MFB: Diversity in family composition plays a part. Thanksgiving Day has often been depicted as a traditional nuclear family having a turkey dinner—a mother, father, boy, girl and family pet. For some children this is a reasonable image and reinforces their expectation that Thanksgiving will be a day celebrating traditions of family and country. This expectation becomes a reality for many children. However for some children who have less control over the circumstances of their family and of their emotional lives, the expectation to be "happy" on Thanksgiving Day might be difficult to attain. Far fewer American children today live in the traditional two-parent household, the kind that is featured in the popular culture and in our imaginations as the ideal model. And even some children who live with their parents may experience stress due to tensions between family members compelled to spend time together. On Thanksgiving, children may be unwitting witnesses to anger and aggression between family members. Children might feel sad for other reasons as well. Death, illness, divorce, military service and unemployment are among the many reasons why one parent or another might be absent. And for children living in poverty, Thanksgiving can be a raw reminder of the abundant food and comfortable homes of others.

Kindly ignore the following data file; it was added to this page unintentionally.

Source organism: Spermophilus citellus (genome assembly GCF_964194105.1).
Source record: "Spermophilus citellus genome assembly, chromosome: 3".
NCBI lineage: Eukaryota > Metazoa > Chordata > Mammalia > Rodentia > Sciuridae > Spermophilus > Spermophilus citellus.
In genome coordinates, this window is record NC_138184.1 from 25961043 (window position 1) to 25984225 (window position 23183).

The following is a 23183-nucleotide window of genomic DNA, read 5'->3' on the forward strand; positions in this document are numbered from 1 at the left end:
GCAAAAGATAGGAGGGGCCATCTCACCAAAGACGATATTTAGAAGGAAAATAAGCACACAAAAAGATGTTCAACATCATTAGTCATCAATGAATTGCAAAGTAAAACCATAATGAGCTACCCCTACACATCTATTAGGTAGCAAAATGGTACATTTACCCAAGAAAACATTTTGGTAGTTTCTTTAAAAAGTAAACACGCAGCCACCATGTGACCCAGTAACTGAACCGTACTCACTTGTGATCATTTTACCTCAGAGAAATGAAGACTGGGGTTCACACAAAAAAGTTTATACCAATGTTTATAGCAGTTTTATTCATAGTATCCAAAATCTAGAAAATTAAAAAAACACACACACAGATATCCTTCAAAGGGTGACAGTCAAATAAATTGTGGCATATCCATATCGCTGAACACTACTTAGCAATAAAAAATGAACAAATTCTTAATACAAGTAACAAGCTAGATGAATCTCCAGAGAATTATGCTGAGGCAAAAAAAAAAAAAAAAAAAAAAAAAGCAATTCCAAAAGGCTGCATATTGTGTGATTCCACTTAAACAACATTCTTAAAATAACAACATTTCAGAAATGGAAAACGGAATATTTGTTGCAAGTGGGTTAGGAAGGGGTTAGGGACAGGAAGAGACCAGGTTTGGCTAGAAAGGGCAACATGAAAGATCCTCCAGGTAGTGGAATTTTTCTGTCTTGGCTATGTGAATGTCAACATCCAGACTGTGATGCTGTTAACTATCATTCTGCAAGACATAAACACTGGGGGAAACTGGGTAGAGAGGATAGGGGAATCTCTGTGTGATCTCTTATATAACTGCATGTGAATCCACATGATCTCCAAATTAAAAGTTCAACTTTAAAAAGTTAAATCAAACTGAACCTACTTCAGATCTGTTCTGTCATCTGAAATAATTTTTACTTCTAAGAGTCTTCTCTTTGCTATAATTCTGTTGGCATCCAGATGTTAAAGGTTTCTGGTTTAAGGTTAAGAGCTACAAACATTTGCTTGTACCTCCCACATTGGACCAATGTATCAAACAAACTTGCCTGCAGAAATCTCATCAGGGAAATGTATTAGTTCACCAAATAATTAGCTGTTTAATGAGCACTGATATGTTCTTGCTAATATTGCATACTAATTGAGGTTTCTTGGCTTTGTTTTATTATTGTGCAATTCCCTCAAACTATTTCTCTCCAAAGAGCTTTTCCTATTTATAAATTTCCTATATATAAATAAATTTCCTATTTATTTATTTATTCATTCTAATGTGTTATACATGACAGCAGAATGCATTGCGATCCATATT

AG: Are there ways in which children can be encouraged to reflect on and enact the spirit of thankfulness?
MFB: In addition to continuing the traditions established within their own families, children of all ages and backgrounds can be encouraged to celebrate with other families and to learn more about, and perhaps participate in, the rituals and traditions of other countries. While Thanksgiving is uniquely American in its cultural origins and meanings, different forms of harvest celebrations are held in countries all over the world. (For example, harvest celebrations in some cultures focus on the responsibility of the rich to provide for the poor.) Children should also be encouraged, when appropriate, to participate in community and school activities, many of which provide celebrations, including food and clothing for children and adults in need.
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The New York University Child Study Center is dedicated to increasing the awareness of child and adolescent psychiatric disorders and improving the research necessary to advance the prevention, identification, and treatment of these disorders on a national scale. The Center offers expert psychiatric services for children, adolescents, young adults, and families with emphasis on early diagnosis and intervention. The Center's mission is to bridge the gap between science and practice, integrating the finest research with patient care and state-of-the-art training utilizing the resources of the New York University School of Medicine. The Child Study Center was founded in 1997 and established as the Department of Child and Adolescent Psychiatry within the NYU School of Medicine in 2006. For more information, please call us at (212) 263-6622 or visit us at www.aboutourkids.org.
Reprinted with the permission of the NYU Child Study Center. © NYU Child Study Center.